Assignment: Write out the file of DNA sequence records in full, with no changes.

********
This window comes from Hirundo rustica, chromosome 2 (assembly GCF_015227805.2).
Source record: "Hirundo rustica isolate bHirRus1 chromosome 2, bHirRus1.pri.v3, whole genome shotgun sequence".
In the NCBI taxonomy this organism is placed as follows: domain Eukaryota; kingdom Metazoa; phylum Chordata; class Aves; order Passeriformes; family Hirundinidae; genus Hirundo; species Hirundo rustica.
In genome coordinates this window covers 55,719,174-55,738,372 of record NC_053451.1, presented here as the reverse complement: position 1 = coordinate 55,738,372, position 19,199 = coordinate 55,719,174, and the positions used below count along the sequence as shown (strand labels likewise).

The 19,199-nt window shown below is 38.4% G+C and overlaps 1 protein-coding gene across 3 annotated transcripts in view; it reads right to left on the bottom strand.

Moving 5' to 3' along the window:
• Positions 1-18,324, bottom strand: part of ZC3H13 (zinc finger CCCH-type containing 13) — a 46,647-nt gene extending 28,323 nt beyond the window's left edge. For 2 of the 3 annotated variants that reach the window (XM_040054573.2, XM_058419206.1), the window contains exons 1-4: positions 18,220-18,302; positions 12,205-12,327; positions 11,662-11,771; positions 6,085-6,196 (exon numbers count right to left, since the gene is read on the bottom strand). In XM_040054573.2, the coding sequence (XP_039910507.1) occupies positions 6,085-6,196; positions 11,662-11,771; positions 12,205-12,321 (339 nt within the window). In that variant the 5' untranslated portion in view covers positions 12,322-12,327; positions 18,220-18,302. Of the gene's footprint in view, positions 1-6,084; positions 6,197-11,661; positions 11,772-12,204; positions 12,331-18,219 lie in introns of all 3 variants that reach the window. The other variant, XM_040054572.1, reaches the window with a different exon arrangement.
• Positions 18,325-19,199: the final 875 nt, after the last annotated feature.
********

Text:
This window comes from Hirundo rustica, chromosome 2 (assembly GCF_015227805.2).
Source record: "Hirundo rustica isolate bHirRus1 chromosome 2, bHirRus1.pri.v3, whole genome shotgun sequence".
In the NCBI taxonomy this organism is placed as follows: domain Eukaryota; kingdom Metazoa; phylum Chordata; class Aves; order Passeriformes; family Hirundinidae; genus Hirundo; species Hirundo rustica.
In genome coordinates this window covers 55,719,174-55,738,372 of record NC_053451.1, presented here as the reverse complement: position 1 = coordinate 55,738,372, position 19,199 = coordinate 55,719,174, and the positions used below count along the sequence as shown (strand labels likewise).

The 19,199-nt window shown below is 38.4% G+C and overlaps 1 protein-coding gene across 3 annotated transcripts in view; it reads right to left on the bottom strand.

Moving 5' to 3' along the window:
• Positions 1-18,324, bottom strand: part of ZC3H13 (zinc finger CCCH-type containing 13) — a 46,647-nt gene extending 28,323 nt beyond the window's left edge. For 2 of the 3 annotated variants that reach the window (XM_040054573.2, XM_058419206.1), the window contains exons 1-4: positions 18,220-18,302; positions 12,205-12,327; positions 11,662-11,771; positions 6,085-6,196 (exon numbers count right to left, since the gene is read on the bottom strand). In XM_040054573.2, the coding sequence (XP_039910507.1) occupies positions 6,085-6,196; positions 11,662-11,771; positions 12,205-12,321 (339 nt within the window). In that variant the 5' untranslated portion in view covers positions 12,322-12,327; positions 18,220-18,302. Of the gene's footprint in view, positions 1-6,084; positions 6,197-11,661; positions 11,772-12,204; positions 12,331-18,219 lie in introns of all 3 variants that reach the window. The other variant, XM_040054572.1, reaches the window with a different exon arrangement.
• Positions 18,325-19,199: the final 875 nt, after the last annotated feature.